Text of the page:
America's Quest for the Ideal Self

America's Quest for the Ideal Self : Dissent and Fulfilment in the 60's and 70's

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Product details

  • Hardback | 406 pages
  • 149.86 x 213.36 x 33.02mm | 621.42g
  • Oxford University Press Inc
  • New York, United States
  • English
  • 0195032268
  • 9780195032260

Review Text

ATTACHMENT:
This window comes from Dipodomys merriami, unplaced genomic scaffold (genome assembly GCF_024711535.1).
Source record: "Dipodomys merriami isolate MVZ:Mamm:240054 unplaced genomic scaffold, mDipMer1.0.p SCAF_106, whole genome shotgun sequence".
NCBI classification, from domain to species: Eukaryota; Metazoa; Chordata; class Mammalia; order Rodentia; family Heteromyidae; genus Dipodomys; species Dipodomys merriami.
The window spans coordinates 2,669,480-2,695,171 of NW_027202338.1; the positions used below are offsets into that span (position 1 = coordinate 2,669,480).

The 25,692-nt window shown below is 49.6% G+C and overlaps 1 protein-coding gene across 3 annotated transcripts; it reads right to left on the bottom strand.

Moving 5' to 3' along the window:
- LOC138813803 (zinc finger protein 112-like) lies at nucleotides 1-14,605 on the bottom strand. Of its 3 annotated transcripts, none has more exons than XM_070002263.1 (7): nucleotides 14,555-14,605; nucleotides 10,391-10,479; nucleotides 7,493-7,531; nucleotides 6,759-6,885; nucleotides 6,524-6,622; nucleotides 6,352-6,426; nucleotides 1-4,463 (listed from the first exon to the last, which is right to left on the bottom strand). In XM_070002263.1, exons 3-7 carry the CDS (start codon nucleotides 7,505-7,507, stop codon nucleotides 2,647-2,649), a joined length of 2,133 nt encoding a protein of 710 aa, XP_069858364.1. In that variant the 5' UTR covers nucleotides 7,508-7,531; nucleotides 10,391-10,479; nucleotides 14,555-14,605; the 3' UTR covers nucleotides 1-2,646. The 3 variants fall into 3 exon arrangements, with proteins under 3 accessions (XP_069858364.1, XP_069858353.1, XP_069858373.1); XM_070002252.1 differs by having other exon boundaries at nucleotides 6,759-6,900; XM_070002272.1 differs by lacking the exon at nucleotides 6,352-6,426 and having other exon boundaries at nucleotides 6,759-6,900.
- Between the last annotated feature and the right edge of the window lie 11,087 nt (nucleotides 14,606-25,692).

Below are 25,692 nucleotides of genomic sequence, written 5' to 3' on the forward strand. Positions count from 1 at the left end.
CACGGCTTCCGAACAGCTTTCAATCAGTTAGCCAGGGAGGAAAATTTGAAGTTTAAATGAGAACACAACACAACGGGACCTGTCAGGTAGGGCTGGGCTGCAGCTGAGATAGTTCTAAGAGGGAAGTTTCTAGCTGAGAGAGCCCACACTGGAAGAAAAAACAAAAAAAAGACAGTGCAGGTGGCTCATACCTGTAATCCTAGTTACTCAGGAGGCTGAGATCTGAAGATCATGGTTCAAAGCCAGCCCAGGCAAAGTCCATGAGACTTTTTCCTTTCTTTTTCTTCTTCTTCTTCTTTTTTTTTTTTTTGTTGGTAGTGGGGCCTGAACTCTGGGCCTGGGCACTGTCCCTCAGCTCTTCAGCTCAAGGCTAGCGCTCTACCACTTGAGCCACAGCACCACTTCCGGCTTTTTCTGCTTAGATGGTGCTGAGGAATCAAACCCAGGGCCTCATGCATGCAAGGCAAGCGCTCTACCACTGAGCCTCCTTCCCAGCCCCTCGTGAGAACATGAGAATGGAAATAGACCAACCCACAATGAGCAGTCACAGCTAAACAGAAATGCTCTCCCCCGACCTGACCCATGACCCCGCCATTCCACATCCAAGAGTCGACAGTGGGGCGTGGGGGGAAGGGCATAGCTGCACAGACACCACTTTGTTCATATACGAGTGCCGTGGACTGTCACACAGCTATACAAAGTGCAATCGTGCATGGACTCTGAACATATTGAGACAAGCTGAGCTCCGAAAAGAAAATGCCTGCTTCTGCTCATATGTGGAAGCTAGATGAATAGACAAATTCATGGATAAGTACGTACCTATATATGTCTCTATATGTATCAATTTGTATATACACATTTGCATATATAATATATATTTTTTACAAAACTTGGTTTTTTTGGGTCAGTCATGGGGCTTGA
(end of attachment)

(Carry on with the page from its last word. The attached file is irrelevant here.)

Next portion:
The argument of the book - iterated and reiterated in the same key, jargony phrases - is as follows: "that the quest for fulfillment constituted the central metaphor of American civilization in the sixties and in the seventies; that this quest embodied and linked personal salvation and a slice of social justice as inextricable aspects of each other; and finally that this quest yielded stunning successes evidenced in the widening and deepening of personhood and in an enlargment of cultural space." Prof. Clecak (English, U. of Calif., Irvine) wants of course to dispel "the widening, facile mood of pessimism" (allegedly the product of "decadism" and "the rhetoric of nostalgia") by demonstrating that all is not lost: Sixties dissent transformed life in the Seventies through unleashing myriad and diverse "styles of salvation" (Christian and evangelical, as well as self-regarding). . . which, even in the Eighties, will not permit a return to the status quo ante. Reagan and his appointees, that is, may be throwbacks to the Eisenhower era - "but the view from the top" is too different to permit them to reverse course (i.e., some of the disadvantaged may lose benefits, which Clecak decries, but abortion won't be outlawed). This argument has the limited merit of not being entirely wrong: there were demonstrable continuities between the Sixties and Seventies, especially as regards cultural self-definition; and social critics of various persuasions exaggerated both Sixties radicalism and Seventies narcissism. (Such is the nature of social criticism.) Clecak, however, is chiefly concerned with rebutting leftist critics (a gamut of leftist critics) on the dual grounds that self-fulfillment can be socially useful and that economic inequities have, on balance, been reduced. The former is a subjective judgment dependent on individual values (in Clecak's case, a strongly pluralistic outlook); the latter is challenged even by some of his own statistics (and more so by others). The result combines the fortune-cookie optimism of Megatrends with a social-science in-house dispute. (Kirkus Reviews)show more

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